Big Ten: Robbie Caldwell

Last week, a few reports out of Tennessee stated that Vanderbilt received "some admission of error" from the Big Ten regarding a penalty call at the end of the Vanderbilt-Northwestern game on Sept. 4.

A Big Ten officiating crew flagged Vanderbilt safety Jay Fullam for a high hit on Northwestern quarterback Dan Persa. The penalty gave Northwestern a first down and allowed Persa to run out the clock to secure a 23-21 victory. The Tennessean reported that an apology from the Big Ten was issued to the SEC office.
"What good does it do?" Vanderbilt coach Robbie Caldwell said. "It's amazing to me. … The same people will be working the games. They'll be rolling on, bottom line."

Well, according to the Big Ten, there was no apology issued to the SEC regarding the call. The Big Ten issued a statement Sunday regarding the situation on its website.
"In response to isolated media reports late last week suggesting that the Big Ten Conference had issued an apology related to an officiating call in the Northwestern-Vanderbilt game on September 4, the Big Ten Conference would like to make clear that it supports judgment calls explicitly intended to protect the health and safety of student-athletes. NCAA football playing rules include specific language that encourages officials, when in doubt, to apply the rules to protect the athletes and the conference fully supports them in these instances. Contrary to isolated media reports, the conference did not issue an apology related to any officiating call in the Northwestern-Vanderbilt game."

Both Persa and Northwestern coach Pat Fitzgerald said officials made a correct call, according to the new policies to protect player safety.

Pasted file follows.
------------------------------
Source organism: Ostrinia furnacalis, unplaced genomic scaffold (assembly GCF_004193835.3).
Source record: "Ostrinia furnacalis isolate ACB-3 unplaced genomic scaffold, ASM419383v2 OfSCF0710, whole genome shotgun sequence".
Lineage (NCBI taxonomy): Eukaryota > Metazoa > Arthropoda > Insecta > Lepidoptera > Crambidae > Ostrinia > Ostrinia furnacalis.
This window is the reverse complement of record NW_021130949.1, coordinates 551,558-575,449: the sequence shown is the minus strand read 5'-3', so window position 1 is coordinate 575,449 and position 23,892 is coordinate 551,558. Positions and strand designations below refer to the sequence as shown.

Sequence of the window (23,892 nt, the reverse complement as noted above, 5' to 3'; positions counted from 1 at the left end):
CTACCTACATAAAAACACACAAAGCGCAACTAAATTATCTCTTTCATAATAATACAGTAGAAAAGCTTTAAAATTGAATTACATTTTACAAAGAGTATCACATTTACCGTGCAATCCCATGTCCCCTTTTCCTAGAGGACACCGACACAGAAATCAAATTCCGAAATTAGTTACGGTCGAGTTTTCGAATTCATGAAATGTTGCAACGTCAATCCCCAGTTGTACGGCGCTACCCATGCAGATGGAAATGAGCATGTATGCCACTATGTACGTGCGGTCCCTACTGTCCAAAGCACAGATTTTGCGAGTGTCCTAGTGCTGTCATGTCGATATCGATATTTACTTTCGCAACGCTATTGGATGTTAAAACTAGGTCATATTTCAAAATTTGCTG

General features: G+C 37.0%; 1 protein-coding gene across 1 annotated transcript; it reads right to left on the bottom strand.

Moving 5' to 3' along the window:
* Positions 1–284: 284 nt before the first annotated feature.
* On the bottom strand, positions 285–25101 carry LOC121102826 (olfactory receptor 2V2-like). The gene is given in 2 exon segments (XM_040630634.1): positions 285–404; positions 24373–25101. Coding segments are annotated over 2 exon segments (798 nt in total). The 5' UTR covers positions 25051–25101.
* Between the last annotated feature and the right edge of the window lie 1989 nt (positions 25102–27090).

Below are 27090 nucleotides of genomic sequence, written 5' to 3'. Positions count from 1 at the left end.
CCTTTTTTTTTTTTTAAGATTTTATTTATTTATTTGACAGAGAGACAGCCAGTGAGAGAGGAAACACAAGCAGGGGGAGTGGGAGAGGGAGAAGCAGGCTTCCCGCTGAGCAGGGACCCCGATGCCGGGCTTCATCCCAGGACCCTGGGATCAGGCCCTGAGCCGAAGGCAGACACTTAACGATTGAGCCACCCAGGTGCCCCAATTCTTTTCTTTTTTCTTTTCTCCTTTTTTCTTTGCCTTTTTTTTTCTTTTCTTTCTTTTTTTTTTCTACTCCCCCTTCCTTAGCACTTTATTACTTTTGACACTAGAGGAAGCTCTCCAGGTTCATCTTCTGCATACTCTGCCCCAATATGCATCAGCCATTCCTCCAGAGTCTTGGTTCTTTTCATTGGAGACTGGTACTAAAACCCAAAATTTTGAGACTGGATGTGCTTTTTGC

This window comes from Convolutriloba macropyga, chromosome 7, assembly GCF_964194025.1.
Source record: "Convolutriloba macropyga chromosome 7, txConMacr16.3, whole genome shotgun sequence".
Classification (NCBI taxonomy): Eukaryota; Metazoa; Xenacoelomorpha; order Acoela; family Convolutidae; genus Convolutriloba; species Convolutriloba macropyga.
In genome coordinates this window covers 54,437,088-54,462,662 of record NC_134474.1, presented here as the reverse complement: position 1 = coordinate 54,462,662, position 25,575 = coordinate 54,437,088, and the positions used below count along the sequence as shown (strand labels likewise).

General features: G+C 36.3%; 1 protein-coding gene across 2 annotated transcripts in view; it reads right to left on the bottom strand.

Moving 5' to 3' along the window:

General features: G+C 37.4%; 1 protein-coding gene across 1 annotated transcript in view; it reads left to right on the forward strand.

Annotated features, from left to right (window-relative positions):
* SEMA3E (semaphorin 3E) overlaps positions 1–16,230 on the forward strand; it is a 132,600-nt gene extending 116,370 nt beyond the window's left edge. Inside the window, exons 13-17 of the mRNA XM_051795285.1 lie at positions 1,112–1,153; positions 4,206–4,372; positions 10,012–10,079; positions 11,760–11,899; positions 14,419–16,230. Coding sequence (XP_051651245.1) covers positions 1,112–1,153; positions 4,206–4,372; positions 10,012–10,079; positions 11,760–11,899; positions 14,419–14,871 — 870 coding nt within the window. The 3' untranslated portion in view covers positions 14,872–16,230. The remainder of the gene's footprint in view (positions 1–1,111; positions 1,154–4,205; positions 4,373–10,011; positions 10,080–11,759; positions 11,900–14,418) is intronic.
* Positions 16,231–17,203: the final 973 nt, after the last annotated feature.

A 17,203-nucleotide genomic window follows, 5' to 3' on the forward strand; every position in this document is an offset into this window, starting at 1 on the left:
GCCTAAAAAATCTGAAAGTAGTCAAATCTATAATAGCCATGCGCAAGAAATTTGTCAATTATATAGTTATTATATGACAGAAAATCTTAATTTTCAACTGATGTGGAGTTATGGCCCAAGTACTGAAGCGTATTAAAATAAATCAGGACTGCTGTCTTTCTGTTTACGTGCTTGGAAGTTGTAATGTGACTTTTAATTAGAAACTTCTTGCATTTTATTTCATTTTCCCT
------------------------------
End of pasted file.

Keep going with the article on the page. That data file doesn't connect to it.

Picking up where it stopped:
I still think it was a tough call to make, given the situation, but the Big Ten clearly stands by the men in stripes.

And really, would the Big Ten ever apologize to the SEC about anything? Please.
Northwestern will kick off the 2010 season under the lights as the team's opener at Vanderbilt has been set for 7:30 p.m. ET (6:30 p.m. local time).

The SEC announced that Comcast/Charter Sports Southeast will televise the game, which will also be available on Vanderbilt and ESPN originally wanted to move the opener to Sunday, Sept. 5, but Northwestern head coach Pat Fitzgerald nixed it, saying he didn't want a short week of preparation following the opener. Northwestern had been willing to move the game to Sept. 2 (Thursday) or Sept. 3 (Friday), but it will remain as scheduled on a Saturday.

Northwestern now has two scheduled night games this fall, as it host Purdue on Oct. 9 at 7:30 p.m. ET. The Wildcats lost their only night game in 2009, falling 37-34 at Syracuse.

The night kickoff should help Northwestern's players, who aren't as accustomed to the heat Nashville can have at that time of year. Vanderbilt will be playing its first game under interim head coach Robbie Caldwell, who takes over for the retiring Bobby Johnson.